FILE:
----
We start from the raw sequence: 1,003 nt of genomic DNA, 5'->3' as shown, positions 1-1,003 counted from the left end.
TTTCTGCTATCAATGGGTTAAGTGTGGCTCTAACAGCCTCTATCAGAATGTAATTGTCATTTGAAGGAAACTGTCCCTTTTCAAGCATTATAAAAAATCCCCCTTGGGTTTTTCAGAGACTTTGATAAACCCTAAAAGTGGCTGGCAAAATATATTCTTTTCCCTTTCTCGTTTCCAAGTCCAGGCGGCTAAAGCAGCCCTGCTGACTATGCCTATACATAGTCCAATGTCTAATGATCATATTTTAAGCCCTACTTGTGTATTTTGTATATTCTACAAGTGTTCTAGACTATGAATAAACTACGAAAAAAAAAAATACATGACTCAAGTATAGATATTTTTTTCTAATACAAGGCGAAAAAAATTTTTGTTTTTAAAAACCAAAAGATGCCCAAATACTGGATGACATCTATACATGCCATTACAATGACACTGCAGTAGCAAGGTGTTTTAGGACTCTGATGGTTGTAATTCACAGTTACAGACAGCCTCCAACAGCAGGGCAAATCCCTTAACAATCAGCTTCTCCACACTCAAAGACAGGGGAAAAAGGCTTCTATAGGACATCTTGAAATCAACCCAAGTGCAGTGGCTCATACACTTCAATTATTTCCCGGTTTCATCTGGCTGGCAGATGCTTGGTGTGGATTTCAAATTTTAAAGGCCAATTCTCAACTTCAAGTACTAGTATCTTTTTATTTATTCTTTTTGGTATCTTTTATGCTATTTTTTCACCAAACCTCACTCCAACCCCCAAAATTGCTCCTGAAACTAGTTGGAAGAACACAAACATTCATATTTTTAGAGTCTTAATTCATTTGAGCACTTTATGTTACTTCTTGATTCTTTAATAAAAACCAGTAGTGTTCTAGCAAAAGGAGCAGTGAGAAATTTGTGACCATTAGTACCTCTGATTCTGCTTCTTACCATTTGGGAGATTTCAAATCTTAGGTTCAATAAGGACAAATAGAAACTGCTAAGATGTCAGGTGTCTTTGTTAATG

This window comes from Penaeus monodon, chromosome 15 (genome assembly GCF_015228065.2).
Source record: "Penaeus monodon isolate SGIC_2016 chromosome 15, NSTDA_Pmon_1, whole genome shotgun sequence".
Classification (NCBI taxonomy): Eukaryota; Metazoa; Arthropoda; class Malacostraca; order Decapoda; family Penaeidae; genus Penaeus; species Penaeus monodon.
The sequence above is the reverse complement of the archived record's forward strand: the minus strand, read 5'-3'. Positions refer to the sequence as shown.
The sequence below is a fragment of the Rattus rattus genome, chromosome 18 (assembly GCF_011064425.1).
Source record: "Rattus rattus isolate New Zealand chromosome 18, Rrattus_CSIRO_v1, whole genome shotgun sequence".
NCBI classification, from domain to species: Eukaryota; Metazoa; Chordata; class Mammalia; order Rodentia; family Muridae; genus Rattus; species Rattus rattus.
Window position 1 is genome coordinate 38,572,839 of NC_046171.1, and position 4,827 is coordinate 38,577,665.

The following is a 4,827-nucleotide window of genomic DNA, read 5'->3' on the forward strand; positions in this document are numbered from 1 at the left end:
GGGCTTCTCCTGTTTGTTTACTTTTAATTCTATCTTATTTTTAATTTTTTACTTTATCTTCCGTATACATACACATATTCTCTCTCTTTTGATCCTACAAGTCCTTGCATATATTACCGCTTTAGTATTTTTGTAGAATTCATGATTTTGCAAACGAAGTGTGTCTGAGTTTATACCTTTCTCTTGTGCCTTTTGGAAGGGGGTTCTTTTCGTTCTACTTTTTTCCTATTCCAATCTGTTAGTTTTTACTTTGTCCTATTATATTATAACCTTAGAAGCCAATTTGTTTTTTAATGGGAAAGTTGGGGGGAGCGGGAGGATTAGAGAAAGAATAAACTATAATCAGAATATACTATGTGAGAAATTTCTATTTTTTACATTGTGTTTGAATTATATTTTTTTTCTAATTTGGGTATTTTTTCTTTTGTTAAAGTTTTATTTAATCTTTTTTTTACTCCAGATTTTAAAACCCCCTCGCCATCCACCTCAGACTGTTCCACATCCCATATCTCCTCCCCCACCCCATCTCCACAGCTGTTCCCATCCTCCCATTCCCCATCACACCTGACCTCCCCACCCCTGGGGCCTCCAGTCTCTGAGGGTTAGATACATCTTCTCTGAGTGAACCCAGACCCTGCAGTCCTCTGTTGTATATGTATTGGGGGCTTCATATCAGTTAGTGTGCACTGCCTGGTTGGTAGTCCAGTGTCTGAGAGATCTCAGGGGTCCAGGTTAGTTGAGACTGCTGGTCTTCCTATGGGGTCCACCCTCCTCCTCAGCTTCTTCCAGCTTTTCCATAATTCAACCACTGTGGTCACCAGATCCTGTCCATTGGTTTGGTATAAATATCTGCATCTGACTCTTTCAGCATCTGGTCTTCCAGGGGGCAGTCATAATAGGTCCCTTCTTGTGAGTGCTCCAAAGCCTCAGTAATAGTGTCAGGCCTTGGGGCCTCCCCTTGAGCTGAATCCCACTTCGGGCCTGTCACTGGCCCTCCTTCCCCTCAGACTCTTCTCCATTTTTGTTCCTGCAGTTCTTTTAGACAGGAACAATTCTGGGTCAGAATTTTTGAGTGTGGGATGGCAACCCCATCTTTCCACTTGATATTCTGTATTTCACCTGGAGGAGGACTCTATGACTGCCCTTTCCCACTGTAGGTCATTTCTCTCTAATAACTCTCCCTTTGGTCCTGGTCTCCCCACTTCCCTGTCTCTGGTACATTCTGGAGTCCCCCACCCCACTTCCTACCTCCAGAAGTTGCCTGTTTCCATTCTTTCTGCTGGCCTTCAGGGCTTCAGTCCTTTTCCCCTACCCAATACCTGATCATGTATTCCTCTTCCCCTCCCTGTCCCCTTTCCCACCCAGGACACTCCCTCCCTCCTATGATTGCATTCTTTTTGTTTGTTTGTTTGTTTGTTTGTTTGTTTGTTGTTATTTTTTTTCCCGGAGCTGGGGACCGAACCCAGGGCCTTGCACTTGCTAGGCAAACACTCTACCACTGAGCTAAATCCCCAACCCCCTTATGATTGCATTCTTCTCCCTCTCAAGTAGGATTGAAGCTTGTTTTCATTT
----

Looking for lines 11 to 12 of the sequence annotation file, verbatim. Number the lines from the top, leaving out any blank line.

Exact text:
The following is a 4,827-nucleotide window of genomic DNA, read 5'->3' on the forward strand; positions in this document are numbered from 1 at the left end:
GGGCTTCTCCTGTTTGTTTACTTTTAATTCTATCTTATTTTTAATTTTTTACTTTATCTTCCGTATACATACACATATTCTCTCTCTTTTGATCCTACAAGTCCTTGCATATATTACCGCTTTAGTATTTTTGTAGAATTCATGATTTTGCAAACGAAGTGTGTCTGAGTTTATACCTTTCTCTTGTGCCTTTTGGAAGGGGGTTCTTTTCGTTCTACTTTTTTCCTATTCCAATCTGTTAGTTTTTACTTTGTCCTATTATATTATAACCTTAGAAGCCAATTTGTTTTTTAATGGGAAAGTTGGGGGGAGCGGGAGGATTAGAGAAAGAATAAACTATAATCAGAATATACTATGTGAGAAATTTCTATTTTTTACATTGTGTTTGAATTATATTTTTTTTCTAATTTGGGTATTTTTTCTTTTGTTAAAGTTTTATTTAATCTTTTTTTTACTCCAGATTTTAAAACCCCCTCGCCATCCACCTCAGACTGTTCCACATCCCATATCTCCTCCCCCACCCCATCTCCACAGCTGTTCCCATCCTCCCATTCCCCATCACACCTGACCTCCCCACCCCTGGGGCCTCCAGTCTCTGAGGGTTAGATACATCTTCTCTGAGTGAACCCAGACCCTGCAGTCCTCTGTTGTATATGTATTGGGGGCTTCATATCAGTTAGTGTGCACTGCCTGGTTGGTAGTCCAGTGTCTGAGAGATCTCAGGGGTCCAGGTTAGTTGAGACTGCTGGTCTTCCTATGGGGTCCACCCTCCTCCTCAGCTTCTTCCAGCTTTTCCATAATTCAACCACTGTGGTCACCAGATCCTGTCCATTGGTTTGGTATAAATATCTGCATCTGACTCTTTCAGCATCTGGTCTTCCAGGGGGCAGTCATAATAGGTCCCTTCTTGTGAGTGCTCCAAAGCCTCAGTAATAGTGTCAGGCCTTGGGGCCTCCCCTTGAGCTGAATCCCACTTCGGGCCTGTCACTGGCCCTCCTTCCCCTCAGACTCTTCTCCATTTTTGTTCCTGCAGTTCTTTTAGACAGGAACAATTCTGGGTCAGAATTTTTGAGTGTGGGATGGCAACCCCATCTTTCCACTTGATATTCTGTATTTCACCTGGAGGAGGACTCTATGACTGCCCTTTCCCACTGTAGGTCATTTCTCTCTAATAACTCTCCCTTTGGTCCTGGTCTCCCCACTTCCCTGTCTCTGGTACATTCTGGAGTCCCCCACCCCACTTCCTACCTCCAGAAGTTGCCTGTTTCCATTCTTTCTGCTGGCCTTCAGGGCTTCAGTCCTTTTCCCCTACCCAATACCTGATCATGTATTCCTCTTCCCCTCCCTGTCCCCTTTCCCACCCAGGACACTCCCTCCCTCCTATGATTGCATTCTTTTTGTTTGTTTGTTTGTTTGTTTGTTTGTTTGTTGTTATTTTTTTTCCCGGAGCTGGGGACCGAACCCAGGGCCTTGCACTTGCTAGGCAAACACTCTACCACTGAGCTAAATCCCCAACCCCCTTATGATTGCATTCTTCTCCCTCTCAAGTAGGATTGAAGCTTGTTTTCATTT